While there are still plenty of things to do during the holidays in Chicago this year, some beloved local traditions have been forced to take a year off due to the ongoing COVID-19 pandemic. Of course, we recognize that events involving large gatherings (especially ones that take place indoors) aren't the best idea at the moment in light of the city's stay at home advisory, but we'll still miss being able to take part in these seasonal staples of city life. Here's what Chicagoans will be missing out on during this holiday season, along with a few ideas about how to fill the void.
Winter WonderFest at Navy Pier
With Navy Pier closed until spring 2021 (at the earliest), there aren't any events happening at the waterfront attraction in the coming months, including the annual Winter WonderFest. In the past, the seasonal celebration has decked the festival hall with lights and set up a long list of indoor winter activities, including an ice skating rink, climbing walls and a carousel.
Do this instead: While there's no ice skating rink or rock climbing wall, the only other place in Chicago where you'll find a holiday celebration with a carousel nearby is ZooLights at Lincoln Park Zoo. Just don't expect to actually ride on the AT&T Endangered Species Carousel—it's currently closed for the season.
Joffrey Ballet's The Nutcracker
The Joffrey Ballet canceled the remainder of its 2020/2021 season in October, calling it "the safest course of action for our artists and audience members." That includes the annual staging of The Nutcracker, which received a Chicago-centric update in 2016 that moved the setting of the classic holiday tale to the 1893 World's Columbian Exposition.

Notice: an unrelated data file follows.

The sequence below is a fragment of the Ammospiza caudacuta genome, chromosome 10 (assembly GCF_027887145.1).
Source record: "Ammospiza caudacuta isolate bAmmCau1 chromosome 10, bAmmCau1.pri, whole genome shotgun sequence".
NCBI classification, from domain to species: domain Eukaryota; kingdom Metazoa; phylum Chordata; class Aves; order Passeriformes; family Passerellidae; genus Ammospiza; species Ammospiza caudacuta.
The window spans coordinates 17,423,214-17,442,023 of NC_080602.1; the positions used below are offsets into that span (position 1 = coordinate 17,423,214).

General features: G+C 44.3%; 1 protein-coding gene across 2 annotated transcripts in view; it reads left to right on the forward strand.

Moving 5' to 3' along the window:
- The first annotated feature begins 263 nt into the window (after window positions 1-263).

Do this instead: Animated images from the Joffrey's latest version of The Nutcracker will be a part of the latest Art on theMART display, projected on the side of Merchandise Mart from 7 to 8pm every evening through December 30.
Ice skating in Millennium Park
If you were hoping to slide across the ice just below the Bean this year, we're sad to inform you that the McCormick Tribune Ice Rink will not be opening this season. We learned of the closure when the City of Chicago officially announced its holiday programming in Millennium Park, which rules out in-person gatherings, though you can still go see the city's Christmas tree.
Do this instead: Walk across the winding BP Pedestrian Bridge to Maggie Daley Park, where the equally curvy ice skating ribbon is welcoming skaters beginning on November 20. You'll need to make a reservation if you want to get on the ice, so don't forget to book your spot well in advance.
Caroling at Cloud Gate
Another tradition that's off Millennium Park's docket this year is the series of communal caroling sessions surrounding the Bean. Typically, local choral groups would head to the silvery sculpture on Friday evenings throughout December to lead attendees in a series of festival seasonal songs. Since gatherings are being restricted and it's no fun to sing with a mask on, you'll have to stick to belting out "Jingle Bells" in the shower.
Do this instead: The New Philharmonic orchestra at the McAninch Arts Center in nearby Glen Ellyn is streaming a Holiday Sing-Along With the Symphony on December 12 and 13. Tickets start at $40 and proceeds help support the symphony and the McAninch during these difficult times.
Dinner in the Walnut Room
The city's latest ban on indoor dining means that there will be no sitting down to enjoy a chicken pot pie in the Walnut Room at Macy's this year, where guest have traditionally been able to dig into a seasonal menu beneath the glimmering Great Tree.
Do this instead: You can still grab food from the Walnut Room (and get a glimpse of the decorated tree), but it's a take out-only affair this year. Order from a menu that includes the famous pot pie, roasted turkey and Frango ice cream pie, pick up your meal and enjoy it in front of your own Christmas tree.
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